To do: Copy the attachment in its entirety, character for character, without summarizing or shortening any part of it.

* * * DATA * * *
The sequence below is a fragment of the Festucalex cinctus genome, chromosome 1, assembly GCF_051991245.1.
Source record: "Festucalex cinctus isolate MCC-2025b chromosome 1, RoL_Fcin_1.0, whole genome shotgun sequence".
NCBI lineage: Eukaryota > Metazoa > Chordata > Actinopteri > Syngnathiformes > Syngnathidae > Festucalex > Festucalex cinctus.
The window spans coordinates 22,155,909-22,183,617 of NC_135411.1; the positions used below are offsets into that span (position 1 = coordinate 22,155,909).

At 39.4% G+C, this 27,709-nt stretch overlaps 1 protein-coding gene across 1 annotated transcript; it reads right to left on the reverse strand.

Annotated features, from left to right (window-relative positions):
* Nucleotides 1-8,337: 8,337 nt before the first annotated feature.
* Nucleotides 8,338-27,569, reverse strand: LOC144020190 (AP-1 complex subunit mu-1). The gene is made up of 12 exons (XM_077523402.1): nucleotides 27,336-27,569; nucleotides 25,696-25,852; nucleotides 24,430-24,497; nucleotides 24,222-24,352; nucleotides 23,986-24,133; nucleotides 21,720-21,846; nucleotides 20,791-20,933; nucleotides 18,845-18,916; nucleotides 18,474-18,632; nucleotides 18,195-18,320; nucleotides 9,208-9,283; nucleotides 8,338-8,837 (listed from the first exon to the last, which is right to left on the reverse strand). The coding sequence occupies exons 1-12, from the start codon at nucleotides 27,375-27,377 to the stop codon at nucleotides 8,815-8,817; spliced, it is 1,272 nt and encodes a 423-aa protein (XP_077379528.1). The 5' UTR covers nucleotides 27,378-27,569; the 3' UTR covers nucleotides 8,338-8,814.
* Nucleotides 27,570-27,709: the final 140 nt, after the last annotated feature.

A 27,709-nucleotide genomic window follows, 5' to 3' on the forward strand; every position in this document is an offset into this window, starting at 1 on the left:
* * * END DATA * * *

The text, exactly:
The sequence below is a fragment of the Festucalex cinctus genome, chromosome 1, assembly GCF_051991245.1.
Source record: "Festucalex cinctus isolate MCC-2025b chromosome 1, RoL_Fcin_1.0, whole genome shotgun sequence".
NCBI lineage: Eukaryota > Metazoa > Chordata > Actinopteri > Syngnathiformes > Syngnathidae > Festucalex > Festucalex cinctus.
The window spans coordinates 22,155,909-22,183,617 of NC_135411.1; the positions used below are offsets into that span (position 1 = coordinate 22,155,909).

At 39.4% G+C, this 27,709-nt stretch overlaps 1 protein-coding gene across 1 annotated transcript; it reads right to left on the reverse strand.

Annotated features, from left to right (window-relative positions):
* Nucleotides 1-8,337: 8,337 nt before the first annotated feature.
* Nucleotides 8,338-27,569, reverse strand: LOC144020190 (AP-1 complex subunit mu-1). The gene is made up of 12 exons (XM_077523402.1): nucleotides 27,336-27,569; nucleotides 25,696-25,852; nucleotides 24,430-24,497; nucleotides 24,222-24,352; nucleotides 23,986-24,133; nucleotides 21,720-21,846; nucleotides 20,791-20,933; nucleotides 18,845-18,916; nucleotides 18,474-18,632; nucleotides 18,195-18,320; nucleotides 9,208-9,283; nucleotides 8,338-8,837 (listed from the first exon to the last, which is right to left on the reverse strand). The coding sequence occupies exons 1-12, from the start codon at nucleotides 27,375-27,377 to the stop codon at nucleotides 8,815-8,817; spliced, it is 1,272 nt and encodes a 423-aa protein (XP_077379528.1). The 5' UTR covers nucleotides 27,378-27,569; the 3' UTR covers nucleotides 8,338-8,814.
* Nucleotides 27,570-27,709: the final 140 nt, after the last annotated feature.

A 27,709-nucleotide genomic window follows, 5' to 3' on the forward strand; every position in this document is an offset into this window, starting at 1 on the left: